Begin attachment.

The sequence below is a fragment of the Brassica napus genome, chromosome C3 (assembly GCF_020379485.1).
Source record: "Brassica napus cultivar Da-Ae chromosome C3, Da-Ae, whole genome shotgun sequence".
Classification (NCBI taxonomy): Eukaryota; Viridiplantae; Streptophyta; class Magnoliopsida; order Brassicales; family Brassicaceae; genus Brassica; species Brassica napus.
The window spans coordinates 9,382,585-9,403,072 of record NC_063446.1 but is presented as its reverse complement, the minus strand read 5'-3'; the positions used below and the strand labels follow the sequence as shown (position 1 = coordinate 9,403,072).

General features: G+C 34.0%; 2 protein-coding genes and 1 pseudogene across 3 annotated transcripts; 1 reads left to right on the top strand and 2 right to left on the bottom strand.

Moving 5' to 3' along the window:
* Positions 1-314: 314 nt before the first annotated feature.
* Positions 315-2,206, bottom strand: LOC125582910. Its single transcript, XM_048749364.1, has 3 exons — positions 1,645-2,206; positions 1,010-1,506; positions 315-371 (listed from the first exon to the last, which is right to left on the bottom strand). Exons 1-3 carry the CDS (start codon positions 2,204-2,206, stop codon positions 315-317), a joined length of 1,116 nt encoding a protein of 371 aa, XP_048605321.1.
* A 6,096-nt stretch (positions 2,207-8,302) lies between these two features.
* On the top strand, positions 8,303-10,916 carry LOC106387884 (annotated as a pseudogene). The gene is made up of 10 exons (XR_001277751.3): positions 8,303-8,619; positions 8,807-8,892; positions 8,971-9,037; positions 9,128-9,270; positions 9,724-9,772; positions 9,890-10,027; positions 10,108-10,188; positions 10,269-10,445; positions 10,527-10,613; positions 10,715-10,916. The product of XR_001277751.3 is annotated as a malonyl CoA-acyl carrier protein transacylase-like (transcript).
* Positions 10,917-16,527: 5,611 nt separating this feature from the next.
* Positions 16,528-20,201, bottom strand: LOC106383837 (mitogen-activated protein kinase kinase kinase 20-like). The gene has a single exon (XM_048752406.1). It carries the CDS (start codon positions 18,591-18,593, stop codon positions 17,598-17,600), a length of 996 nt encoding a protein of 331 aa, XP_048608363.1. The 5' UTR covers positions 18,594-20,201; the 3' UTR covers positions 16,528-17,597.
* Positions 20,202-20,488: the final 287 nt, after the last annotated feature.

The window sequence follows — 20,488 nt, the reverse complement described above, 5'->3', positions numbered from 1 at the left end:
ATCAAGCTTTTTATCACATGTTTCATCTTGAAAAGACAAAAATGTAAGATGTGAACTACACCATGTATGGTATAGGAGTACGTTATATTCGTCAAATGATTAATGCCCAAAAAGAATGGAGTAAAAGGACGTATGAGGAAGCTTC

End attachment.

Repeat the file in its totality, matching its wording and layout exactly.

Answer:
The sequence below is a fragment of the Brassica napus genome, chromosome C3 (assembly GCF_020379485.1).
Source record: "Brassica napus cultivar Da-Ae chromosome C3, Da-Ae, whole genome shotgun sequence".
Classification (NCBI taxonomy): Eukaryota; Viridiplantae; Streptophyta; class Magnoliopsida; order Brassicales; family Brassicaceae; genus Brassica; species Brassica napus.
The window spans coordinates 9,382,585-9,403,072 of record NC_063446.1 but is presented as its reverse complement, the minus strand read 5'-3'; the positions used below and the strand labels follow the sequence as shown (position 1 = coordinate 9,403,072).

General features: G+C 34.0%; 2 protein-coding genes and 1 pseudogene across 3 annotated transcripts; 1 reads left to right on the top strand and 2 right to left on the bottom strand.

Moving 5' to 3' along the window:
* Positions 1-314: 314 nt before the first annotated feature.
* Positions 315-2,206, bottom strand: LOC125582910. Its single transcript, XM_048749364.1, has 3 exons — positions 1,645-2,206; positions 1,010-1,506; positions 315-371 (listed from the first exon to the last, which is right to left on the bottom strand). Exons 1-3 carry the CDS (start codon positions 2,204-2,206, stop codon positions 315-317), a joined length of 1,116 nt encoding a protein of 371 aa, XP_048605321.1.
* A 6,096-nt stretch (positions 2,207-8,302) lies between these two features.
* On the top strand, positions 8,303-10,916 carry LOC106387884 (annotated as a pseudogene). The gene is made up of 10 exons (XR_001277751.3): positions 8,303-8,619; positions 8,807-8,892; positions 8,971-9,037; positions 9,128-9,270; positions 9,724-9,772; positions 9,890-10,027; positions 10,108-10,188; positions 10,269-10,445; positions 10,527-10,613; positions 10,715-10,916. The product of XR_001277751.3 is annotated as a malonyl CoA-acyl carrier protein transacylase-like (transcript).
* Positions 10,917-16,527: 5,611 nt separating this feature from the next.
* Positions 16,528-20,201, bottom strand: LOC106383837 (mitogen-activated protein kinase kinase kinase 20-like). The gene has a single exon (XM_048752406.1). It carries the CDS (start codon positions 18,591-18,593, stop codon positions 17,598-17,600), a length of 996 nt encoding a protein of 331 aa, XP_048608363.1. The 5' UTR covers positions 18,594-20,201; the 3' UTR covers positions 16,528-17,597.
* Positions 20,202-20,488: the final 287 nt, after the last annotated feature.

The window sequence follows — 20,488 nt, the reverse complement described above, 5'->3', positions numbered from 1 at the left end:
ATCAAGCTTTTTATCACATGTTTCATCTTGAAAAGACAAAAATGTAAGATGTGAACTACACCATGTATGGTATAGGAGTACGTTATATTCGTCAAATGATTAATGCCCAAAAAGAATGGAGTAAAAGGACGTATGAGGAAGCTTC